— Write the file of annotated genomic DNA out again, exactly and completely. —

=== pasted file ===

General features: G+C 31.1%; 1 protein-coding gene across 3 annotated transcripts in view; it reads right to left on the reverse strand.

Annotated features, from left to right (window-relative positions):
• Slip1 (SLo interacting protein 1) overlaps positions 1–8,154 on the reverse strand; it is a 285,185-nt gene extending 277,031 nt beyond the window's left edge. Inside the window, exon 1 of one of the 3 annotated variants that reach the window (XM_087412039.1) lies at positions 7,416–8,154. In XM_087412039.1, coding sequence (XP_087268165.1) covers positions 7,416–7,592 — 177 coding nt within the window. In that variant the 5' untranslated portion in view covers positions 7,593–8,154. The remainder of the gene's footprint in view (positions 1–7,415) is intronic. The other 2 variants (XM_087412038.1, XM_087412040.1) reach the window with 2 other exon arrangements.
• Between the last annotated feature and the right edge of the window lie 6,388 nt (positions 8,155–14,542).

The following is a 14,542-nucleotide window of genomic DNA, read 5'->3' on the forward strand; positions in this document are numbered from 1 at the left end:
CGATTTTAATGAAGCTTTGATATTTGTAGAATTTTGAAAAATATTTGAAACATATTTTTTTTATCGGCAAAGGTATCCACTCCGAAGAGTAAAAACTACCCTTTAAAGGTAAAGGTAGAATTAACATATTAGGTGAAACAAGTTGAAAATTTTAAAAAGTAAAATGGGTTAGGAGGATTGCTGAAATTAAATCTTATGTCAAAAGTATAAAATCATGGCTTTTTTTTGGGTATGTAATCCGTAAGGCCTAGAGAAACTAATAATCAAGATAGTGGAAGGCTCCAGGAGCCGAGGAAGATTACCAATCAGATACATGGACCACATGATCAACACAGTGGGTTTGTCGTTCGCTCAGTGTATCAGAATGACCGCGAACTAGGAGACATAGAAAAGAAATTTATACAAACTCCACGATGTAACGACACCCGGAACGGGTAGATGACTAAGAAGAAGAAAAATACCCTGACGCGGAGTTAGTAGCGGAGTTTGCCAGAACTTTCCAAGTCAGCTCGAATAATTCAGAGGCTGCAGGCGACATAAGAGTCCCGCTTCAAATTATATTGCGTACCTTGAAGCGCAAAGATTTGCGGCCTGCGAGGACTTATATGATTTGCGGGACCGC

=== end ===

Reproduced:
General features: G+C 31.1%; 1 protein-coding gene across 3 annotated transcripts in view; it reads right to left on the reverse strand.

Annotated features, from left to right (window-relative positions):
• Slip1 (SLo interacting protein 1) overlaps positions 1–8,154 on the reverse strand; it is a 285,185-nt gene extending 277,031 nt beyond the window's left edge. Inside the window, exon 1 of one of the 3 annotated variants that reach the window (XM_087412039.1) lies at positions 7,416–8,154. In XM_087412039.1, coding sequence (XP_087268165.1) covers positions 7,416–7,592 — 177 coding nt within the window. In that variant the 5' untranslated portion in view covers positions 7,593–8,154. The remainder of the gene's footprint in view (positions 1–7,415) is intronic. The other 2 variants (XM_087412038.1, XM_087412040.1) reach the window with 2 other exon arrangements.
• Between the last annotated feature and the right edge of the window lie 6,388 nt (positions 8,155–14,542).

The following is a 14,542-nucleotide window of genomic DNA, read 5'->3' on the forward strand; positions in this document are numbered from 1 at the left end:
CGATTTTAATGAAGCTTTGATATTTGTAGAATTTTGAAAAATATTTGAAACATATTTTTTTTATCGGCAAAGGTATCCACTCCGAAGAGTAAAAACTACCCTTTAAAGGTAAAGGTAGAATTAACATATTAGGTGAAACAAGTTGAAAATTTTAAAAAGTAAAATGGGTTAGGAGGATTGCTGAAATTAAATCTTATGTCAAAAGTATAAAATCATGGCTTTTTTTTGGGTATGTAATCCGTAAGGCCTAGAGAAACTAATAATCAAGATAGTGGAAGGCTCCAGGAGCCGAGGAAGATTACCAATCAGATACATGGACCACATGATCAACACAGTGGGTTTGTCGTTCGCTCAGTGTATCAGAATGACCGCGAACTAGGAGACATAGAAAAGAAATTTATACAAACTCCACGATGTAACGACACCCGGAACGGGTAGATGACTAAGAAGAAGAAAAATACCCTGACGCGGAGTTAGTAGCGGAGTTTGCCAGAACTTTCCAAGTCAGCTCGAATAATTCAGAGGCTGCAGGCGACATAAGAGTCCCGCTTCAAATTATATTGCGTACCTTGAAGCGCAAAGATTTGCGGCCTGCGAGGACTTATATGATTTGCGGGACCGC